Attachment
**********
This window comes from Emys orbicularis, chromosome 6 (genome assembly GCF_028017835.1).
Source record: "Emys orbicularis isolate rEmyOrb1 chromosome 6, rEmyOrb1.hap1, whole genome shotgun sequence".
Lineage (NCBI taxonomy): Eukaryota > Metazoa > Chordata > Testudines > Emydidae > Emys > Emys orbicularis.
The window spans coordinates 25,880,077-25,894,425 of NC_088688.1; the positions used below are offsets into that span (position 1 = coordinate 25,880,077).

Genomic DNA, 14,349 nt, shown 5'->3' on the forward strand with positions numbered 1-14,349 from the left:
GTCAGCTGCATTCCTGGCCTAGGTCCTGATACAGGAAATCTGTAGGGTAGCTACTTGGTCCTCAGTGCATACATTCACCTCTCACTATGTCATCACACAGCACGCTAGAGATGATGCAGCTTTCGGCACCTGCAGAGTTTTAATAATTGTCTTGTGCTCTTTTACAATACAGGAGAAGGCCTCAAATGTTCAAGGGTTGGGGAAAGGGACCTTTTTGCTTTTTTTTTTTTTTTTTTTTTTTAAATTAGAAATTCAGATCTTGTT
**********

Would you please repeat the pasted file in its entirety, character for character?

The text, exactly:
This window comes from Emys orbicularis, chromosome 6 (genome assembly GCF_028017835.1).
Source record: "Emys orbicularis isolate rEmyOrb1 chromosome 6, rEmyOrb1.hap1, whole genome shotgun sequence".
Lineage (NCBI taxonomy): Eukaryota > Metazoa > Chordata > Testudines > Emydidae > Emys > Emys orbicularis.
The window spans coordinates 25,880,077-25,894,425 of NC_088688.1; the positions used below are offsets into that span (position 1 = coordinate 25,880,077).

Genomic DNA, 14,349 nt, shown 5'->3' on the forward strand with positions numbered 1-14,349 from the left:
GTCAGCTGCATTCCTGGCCTAGGTCCTGATACAGGAAATCTGTAGGGTAGCTACTTGGTCCTCAGTGCATACATTCACCTCTCACTATGTCATCACACAGCACGCTAGAGATGATGCAGCTTTCGGCACCTGCAGAGTTTTAATAATTGTCTTGTGCTCTTTTACAATACAGGAGAAGGCCTCAAATGTTCAAGGGTTGGGGAAAGGGACCTTTTTGCTTTTTTTTTTTTTTTTTTTTTTTAAATTAGAAATTCAGATCTTGTT